APPLAUSE

Last year, gas sales contracts worth almost contracts worth almost $500 billion were signed.
Chevron kicked off its $50 billion Gorgon gas project off WA's Pilbara coastline. Woodside and its
joint venture team renewed their plans to push ahead with the 35 billion dollar development of the
Browse Basin off the Kimberley Coast.

I am advised that these contracts could deliver in the order of $70 billion worth of exports for
Australia over the next 25 years.

These new gas projects are located in some of the deepest waters off Australia.

About only 10% of all offshore oil and gas reserves are under production right now. And as we move
into the future we need more energy reserves, we're going to be seeing more and more fields get
developed.

But the brave new world of LNG is making some nervous. Dr Michael White is a specialist in
international maritime law. He America, the Australian oil and gas industry is still young and it's
lacking in governance.

There are plenty of laws about offshore petroleum industry but, when we have an accident like this
one, we don't have the automatic fund against which those who have suffered clean-up cost and
damagies can recover.

Some

damagies ca

estimate estimate the clean-up and repairs related to the Montara oil disaster will cost up to half
a billion dollars. PTTEP, the company responsible for the oil field, is backed by the Thai
Government. It's fully insured but there are many smaller companies known as petroleum minnows,
explore ing the deep seas which are poort worth much less than the cost of this disaster.

In that case, the company might well just have walked away and then the Australian taxpayer would
have to pay for all the costs that flowed from it.

An independent inquiry into the cause of the Montara oil disaster is now under way. The Government
won't take any action until the inquiry is complete.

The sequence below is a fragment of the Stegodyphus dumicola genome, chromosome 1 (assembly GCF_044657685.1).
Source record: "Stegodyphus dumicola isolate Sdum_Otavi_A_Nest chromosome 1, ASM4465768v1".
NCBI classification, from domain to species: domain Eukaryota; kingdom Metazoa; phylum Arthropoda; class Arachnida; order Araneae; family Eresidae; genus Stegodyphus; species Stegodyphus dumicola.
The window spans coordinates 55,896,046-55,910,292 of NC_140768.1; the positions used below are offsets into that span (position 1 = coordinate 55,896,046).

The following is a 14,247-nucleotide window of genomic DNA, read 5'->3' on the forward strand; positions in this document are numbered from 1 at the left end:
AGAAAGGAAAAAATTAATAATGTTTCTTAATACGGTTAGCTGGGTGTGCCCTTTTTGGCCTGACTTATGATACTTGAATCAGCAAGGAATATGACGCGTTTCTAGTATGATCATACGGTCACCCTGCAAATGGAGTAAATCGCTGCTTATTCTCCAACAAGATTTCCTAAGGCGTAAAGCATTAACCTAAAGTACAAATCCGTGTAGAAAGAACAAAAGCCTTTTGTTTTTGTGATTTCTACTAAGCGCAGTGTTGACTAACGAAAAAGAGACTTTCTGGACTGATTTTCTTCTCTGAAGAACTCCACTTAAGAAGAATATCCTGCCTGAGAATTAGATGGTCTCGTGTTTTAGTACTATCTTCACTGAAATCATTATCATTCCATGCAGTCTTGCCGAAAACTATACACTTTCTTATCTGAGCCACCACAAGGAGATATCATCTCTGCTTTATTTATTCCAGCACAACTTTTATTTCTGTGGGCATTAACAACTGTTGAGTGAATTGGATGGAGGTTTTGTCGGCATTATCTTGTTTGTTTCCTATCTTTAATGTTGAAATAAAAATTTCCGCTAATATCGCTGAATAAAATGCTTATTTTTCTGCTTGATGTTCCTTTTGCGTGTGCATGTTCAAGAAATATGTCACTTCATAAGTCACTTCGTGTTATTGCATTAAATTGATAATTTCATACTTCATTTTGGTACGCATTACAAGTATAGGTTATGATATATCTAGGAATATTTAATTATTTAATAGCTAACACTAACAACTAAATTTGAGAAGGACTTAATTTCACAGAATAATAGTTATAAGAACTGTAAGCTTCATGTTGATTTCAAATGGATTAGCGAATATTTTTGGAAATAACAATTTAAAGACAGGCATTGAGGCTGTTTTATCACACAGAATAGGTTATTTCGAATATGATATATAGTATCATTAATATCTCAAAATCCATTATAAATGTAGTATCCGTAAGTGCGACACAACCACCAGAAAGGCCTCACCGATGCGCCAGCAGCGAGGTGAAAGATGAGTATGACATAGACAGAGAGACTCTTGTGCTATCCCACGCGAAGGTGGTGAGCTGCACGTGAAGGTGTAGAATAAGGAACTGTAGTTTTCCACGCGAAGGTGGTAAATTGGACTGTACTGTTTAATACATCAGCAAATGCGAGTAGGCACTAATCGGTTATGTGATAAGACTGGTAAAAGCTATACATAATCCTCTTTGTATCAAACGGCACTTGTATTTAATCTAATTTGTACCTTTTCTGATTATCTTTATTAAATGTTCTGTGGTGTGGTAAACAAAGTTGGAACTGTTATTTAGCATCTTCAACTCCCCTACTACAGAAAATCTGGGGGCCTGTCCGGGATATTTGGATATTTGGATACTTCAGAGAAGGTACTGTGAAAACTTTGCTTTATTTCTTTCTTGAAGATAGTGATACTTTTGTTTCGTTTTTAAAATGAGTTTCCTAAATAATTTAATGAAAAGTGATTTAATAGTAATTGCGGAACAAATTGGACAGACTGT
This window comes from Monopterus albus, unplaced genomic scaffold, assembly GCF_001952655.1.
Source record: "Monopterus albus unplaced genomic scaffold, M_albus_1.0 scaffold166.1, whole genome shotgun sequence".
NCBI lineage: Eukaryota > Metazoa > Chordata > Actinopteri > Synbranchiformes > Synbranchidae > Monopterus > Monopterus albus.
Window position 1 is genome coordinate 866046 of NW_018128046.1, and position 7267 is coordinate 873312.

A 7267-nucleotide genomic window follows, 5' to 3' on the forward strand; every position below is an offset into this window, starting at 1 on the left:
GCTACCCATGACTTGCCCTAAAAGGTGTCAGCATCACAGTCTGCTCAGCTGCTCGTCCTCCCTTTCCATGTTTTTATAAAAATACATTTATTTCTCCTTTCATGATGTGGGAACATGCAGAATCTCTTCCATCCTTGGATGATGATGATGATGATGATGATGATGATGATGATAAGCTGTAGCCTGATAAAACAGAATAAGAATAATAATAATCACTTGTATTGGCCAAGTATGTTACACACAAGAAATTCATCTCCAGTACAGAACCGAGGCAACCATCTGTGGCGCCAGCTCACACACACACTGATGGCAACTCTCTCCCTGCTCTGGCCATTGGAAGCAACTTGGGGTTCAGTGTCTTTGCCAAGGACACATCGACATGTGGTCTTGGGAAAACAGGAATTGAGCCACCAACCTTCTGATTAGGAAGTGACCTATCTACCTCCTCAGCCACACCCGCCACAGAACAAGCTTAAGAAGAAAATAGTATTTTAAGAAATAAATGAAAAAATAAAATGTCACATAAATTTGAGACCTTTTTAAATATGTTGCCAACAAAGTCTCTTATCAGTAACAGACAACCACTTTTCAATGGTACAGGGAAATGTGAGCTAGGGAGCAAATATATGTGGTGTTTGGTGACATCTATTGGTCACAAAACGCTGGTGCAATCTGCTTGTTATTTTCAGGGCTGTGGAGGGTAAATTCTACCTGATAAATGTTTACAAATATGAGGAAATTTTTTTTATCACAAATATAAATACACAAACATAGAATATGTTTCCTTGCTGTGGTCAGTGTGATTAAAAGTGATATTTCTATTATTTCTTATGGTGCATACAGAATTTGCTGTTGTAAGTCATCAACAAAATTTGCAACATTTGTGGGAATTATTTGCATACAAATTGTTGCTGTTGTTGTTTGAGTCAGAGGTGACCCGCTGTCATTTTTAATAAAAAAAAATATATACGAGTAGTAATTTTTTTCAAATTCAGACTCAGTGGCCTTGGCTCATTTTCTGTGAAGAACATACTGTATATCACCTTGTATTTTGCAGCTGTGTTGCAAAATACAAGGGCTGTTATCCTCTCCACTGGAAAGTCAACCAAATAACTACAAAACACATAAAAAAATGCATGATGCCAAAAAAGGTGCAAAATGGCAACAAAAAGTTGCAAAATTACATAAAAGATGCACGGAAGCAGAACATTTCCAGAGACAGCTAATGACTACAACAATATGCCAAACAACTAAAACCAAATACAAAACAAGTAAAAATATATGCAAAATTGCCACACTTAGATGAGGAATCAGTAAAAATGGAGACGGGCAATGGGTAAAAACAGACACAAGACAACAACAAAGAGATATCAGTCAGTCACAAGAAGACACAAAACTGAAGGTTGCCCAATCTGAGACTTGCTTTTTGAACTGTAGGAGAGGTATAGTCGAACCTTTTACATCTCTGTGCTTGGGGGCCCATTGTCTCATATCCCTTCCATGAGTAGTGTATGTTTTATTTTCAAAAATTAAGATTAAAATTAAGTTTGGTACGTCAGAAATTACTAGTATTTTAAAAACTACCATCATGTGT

I've got no intention of commenting on what may have caused the incident. We will wait for the full
report. It is about learning from what occurred then making sure we try then making sure we try to
avoid a similar situation in the future.

In the meantime, PTTEP has been celebrating a new investment - at the height of the oil spill PTTEP
was given the go a head to buy another oil company. OMV Timor Sea. It boasts in this release it's
receiving petroleum exploration rights for five blocks anal two offshore oil fields.

If they want to actually have those exploration permit s re allocated to them they have to apply to
me. And I will consider through the appropriate designate authority whether or not they are of the
sufficient ex-per's the to be given those rights. I have no intention of commenting ob how those
applications might be considered in the future.

But in evidence to a US Senate committee in November, the head of the US minerals department was
critical of the design was critical of the design of PTTEP's oil well.

The well design is not one that we would have approved. They had a single barrier to control the
well. We require redundant barriers. We also require that the barrier s be tested at pressures
slees at least as great as those expected to be nund the reservoir.

I reject the proceeds of the United States Congress and indicate that science 1984 we have drilled
1,500 wells in Australia West Indies had one blow-out.

While owl spills may have huge environmental implications, some are looking to the bright side of
industry development. Adele Pile's research has found rigs are becoming underwater homes for
thousands of sea creatures.

A lifetime event oil field for the 20 or 30 years it's place you actually develop impressive reef s
on all the structure s that have been placed on the sea floor.

She's urging policy makers to look at a different side to the debate - one side to the debate - one
that brings the gas world into harmony with the sea world.

One of the questions that we need to understand is that the end of the life history of an oil field
is what do we do? Do we leave the infrastructure there and keep that community going? Or do we
replace it going? Or do we replace it as the way we found it? Which is most likely a barren piece
of sea floor?

We did seek an interview with PTTEP, but the company declined, saying it didn't want to pre-empt
the

Edinburgh Military Tattoo down under

Edinburgh Military Tattoo down under

Broadcast: 03/02/2010

Reporter: Nick Grimm

This week Sydney has been invaded by marching bands for what is being billed as the largest
military tattoo ever staged. Bringing the Edinburg Tattoo too Australia is no mean feat - given
that this week's performances will be the largest Tattoo staged anywhere.

Transcript